As a user in the EEA, your approval is needed on a few things. To provide a better website experience, hubpages.com uses cookies (and other similar technologies) and may collect, process, and share personal data. Please choose which areas of our service you consent to our doing so.

For more information on managing or withdrawing consents and how we handle data, visit our Privacy Policy at: https://hubpages.com/privacy-policy#gdpr

Show Details
Necessary
HubPages Device IDThis is used to identify particular browsers or devices when the access the service, and is used for security reasons.
LoginThis is necessary to sign in to the HubPages Service.
Google RecaptchaThis is used to prevent bots and spam. (Privacy Policy)
AkismetThis is used to detect comment spam. (Privacy Policy)
HubPages Google AnalyticsThis is used to provide data on traffic to our website, all personally identifyable data is anonymized. (Privacy Policy)
HubPages Traffic PixelThis is used to collect data on traffic to articles and other pages on our site. Unless you are signed in to a HubPages account, all personally identifiable information is anonymized.
Amazon Web ServicesThis is a cloud services platform that we used to host our service. (Privacy Policy)
CloudflareThis is a cloud CDN service that we use to efficiently deliver files required for our service to operate such as javascript, cascading style sheets, images, and videos. (Privacy Policy)
Google Hosted LibrariesJavascript software libraries such as jQuery are loaded at endpoints on the googleapis.com or gstatic.com domains, for performance and efficiency reasons. (Privacy Policy)
Features
Google Custom SearchThis is feature allows you to search the site. (Privacy Policy)
Google MapsSome articles have Google Maps embedded in them. (Privacy Policy)
Google ChartsThis is used to display charts and graphs on articles and the author center. (Privacy Policy)
Google AdSense Host APIThis service allows you to sign up for or associate a Google AdSense account with HubPages, so that you can earn money from ads on your articles. No data is shared unless you engage with this feature. (Privacy Policy)
Google YouTubeSome articles have YouTube videos embedded in them. (Privacy Policy)
VimeoSome articles have Vimeo videos embedded in them. (Privacy Policy)
PaypalThis is used for a registered author who enrolls in the HubPages Earnings program and requests to be paid via PayPal. No data is shared with Paypal unless you engage with this feature. (Privacy Policy)
Facebook LoginYou can use this to streamline signing up for, or signing in to your Hubpages account. No data is shared with Facebook unless you engage with this feature. (Privacy Policy)
MavenThis supports the Maven widget and search functionality. (Privacy Policy)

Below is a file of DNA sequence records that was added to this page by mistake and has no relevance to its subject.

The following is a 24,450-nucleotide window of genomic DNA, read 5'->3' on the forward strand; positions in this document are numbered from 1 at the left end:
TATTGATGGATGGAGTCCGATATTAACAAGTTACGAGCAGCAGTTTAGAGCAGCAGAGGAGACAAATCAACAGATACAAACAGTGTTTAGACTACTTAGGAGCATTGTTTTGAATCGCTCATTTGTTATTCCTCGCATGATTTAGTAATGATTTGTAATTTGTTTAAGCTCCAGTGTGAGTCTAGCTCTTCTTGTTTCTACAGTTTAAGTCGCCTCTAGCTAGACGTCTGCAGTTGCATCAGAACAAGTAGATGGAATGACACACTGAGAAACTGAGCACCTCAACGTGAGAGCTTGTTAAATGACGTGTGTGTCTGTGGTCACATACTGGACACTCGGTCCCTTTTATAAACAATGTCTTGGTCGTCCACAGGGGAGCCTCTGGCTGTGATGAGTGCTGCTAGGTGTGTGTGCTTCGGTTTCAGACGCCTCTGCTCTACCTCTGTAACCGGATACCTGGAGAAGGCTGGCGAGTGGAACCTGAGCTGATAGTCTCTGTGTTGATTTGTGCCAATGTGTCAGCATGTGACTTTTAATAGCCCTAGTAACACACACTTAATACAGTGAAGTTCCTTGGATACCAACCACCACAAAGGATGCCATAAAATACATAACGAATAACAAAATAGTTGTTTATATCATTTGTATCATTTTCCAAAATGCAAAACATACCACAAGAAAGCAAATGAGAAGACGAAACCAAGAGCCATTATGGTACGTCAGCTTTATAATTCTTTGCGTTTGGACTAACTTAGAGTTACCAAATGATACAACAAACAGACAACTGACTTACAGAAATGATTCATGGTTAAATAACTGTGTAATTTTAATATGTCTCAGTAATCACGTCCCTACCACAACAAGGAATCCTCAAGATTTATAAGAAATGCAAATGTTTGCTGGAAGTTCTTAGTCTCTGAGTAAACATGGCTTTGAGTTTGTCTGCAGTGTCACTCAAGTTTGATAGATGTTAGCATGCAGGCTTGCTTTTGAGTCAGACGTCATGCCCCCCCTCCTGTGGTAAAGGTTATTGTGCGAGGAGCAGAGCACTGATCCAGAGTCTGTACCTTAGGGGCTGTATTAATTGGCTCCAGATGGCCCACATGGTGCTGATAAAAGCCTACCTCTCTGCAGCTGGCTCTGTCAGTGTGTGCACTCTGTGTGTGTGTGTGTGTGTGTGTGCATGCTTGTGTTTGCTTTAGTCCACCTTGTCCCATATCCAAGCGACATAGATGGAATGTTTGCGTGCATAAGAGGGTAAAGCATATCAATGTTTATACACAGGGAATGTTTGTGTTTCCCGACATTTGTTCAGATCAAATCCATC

Marketing
Google AdSenseThis is an ad network. (Privacy Policy)
Google DoubleClickGoogle provides ad serving technology and runs an ad network. (Privacy Policy)
Index ExchangeThis is an ad network. (Privacy Policy)
SovrnThis is an ad network. (Privacy Policy)
Facebook AdsThis is an ad network. (Privacy Policy)
Amazon Unified Ad MarketplaceThis is an ad network. (Privacy Policy)
AppNexusThis is an ad network. (Privacy Policy)
OpenxThis is an ad network. (Privacy Policy)
Rubicon ProjectThis is an ad network. (Privacy Policy)
TripleLiftThis is an ad network. (Privacy Policy)
Say MediaWe partner with Say Media to deliver ad campaigns on our sites. (Privacy Policy)
Remarketing PixelsWe may use remarketing pixels from advertising networks such as Google AdWords, Bing Ads, and Facebook in order to advertise the HubPages Service to people that have visited our sites.
Conversion Tracking PixelsWe may use conversion tracking pixels from advertising networks such as Google AdWords, Bing Ads, and Facebook in order to identify when an advertisement has successfully resulted in the desired action, such as signing up for the HubPages Service or publishing an article on the HubPages Service.
Statistics
Author Google AnalyticsThis is used to provide traffic data and reports to the authors of articles on the HubPages Service. (Privacy Policy)
ComscoreComScore is a media measurement and analytics company providing marketing data and analytics to enterprises, media and advertising agencies, and publishers. Non-consent will result in ComScore only processing obfuscated personal data. (Privacy Policy)
Amazon Tracking PixelSome articles display amazon products as part of the Amazon Affiliate program, this pixel provides traffic statistics for those products (Privacy Policy)